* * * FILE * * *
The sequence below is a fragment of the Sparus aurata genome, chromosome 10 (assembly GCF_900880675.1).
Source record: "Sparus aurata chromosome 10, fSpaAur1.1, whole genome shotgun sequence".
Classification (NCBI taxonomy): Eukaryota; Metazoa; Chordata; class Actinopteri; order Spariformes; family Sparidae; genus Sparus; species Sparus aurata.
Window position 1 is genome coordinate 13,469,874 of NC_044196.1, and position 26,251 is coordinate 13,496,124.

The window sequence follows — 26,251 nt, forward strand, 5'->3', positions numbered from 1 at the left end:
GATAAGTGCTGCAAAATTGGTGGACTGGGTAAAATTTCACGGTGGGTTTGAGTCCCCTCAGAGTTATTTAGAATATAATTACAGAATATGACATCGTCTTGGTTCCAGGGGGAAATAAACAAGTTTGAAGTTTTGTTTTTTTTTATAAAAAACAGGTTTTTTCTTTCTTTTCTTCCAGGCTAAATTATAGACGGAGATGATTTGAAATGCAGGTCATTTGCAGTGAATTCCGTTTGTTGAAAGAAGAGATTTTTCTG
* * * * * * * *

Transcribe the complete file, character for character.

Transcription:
The sequence below is a fragment of the Sparus aurata genome, chromosome 10 (assembly GCF_900880675.1).
Source record: "Sparus aurata chromosome 10, fSpaAur1.1, whole genome shotgun sequence".
Classification (NCBI taxonomy): Eukaryota; Metazoa; Chordata; class Actinopteri; order Spariformes; family Sparidae; genus Sparus; species Sparus aurata.
Window position 1 is genome coordinate 13,469,874 of NC_044196.1, and position 26,251 is coordinate 13,496,124.

The window sequence follows — 26,251 nt, forward strand, 5'->3', positions numbered from 1 at the left end:
GATAAGTGCTGCAAAATTGGTGGACTGGGTAAAATTTCACGGTGGGTTTGAGTCCCCTCAGAGTTATTTAGAATATAATTACAGAATATGACATCGTCTTGGTTCCAGGGGGAAATAAACAAGTTTGAAGTTTTGTTTTTTTTTATAAAAAACAGGTTTTTTCTTTCTTTTCTTCCAGGCTAAATTATAGACGGAGATGATTTGAAATGCAGGTCATTTGCAGTGAATTCCGTTTGTTGAAAGAAGAGATTTTTCTG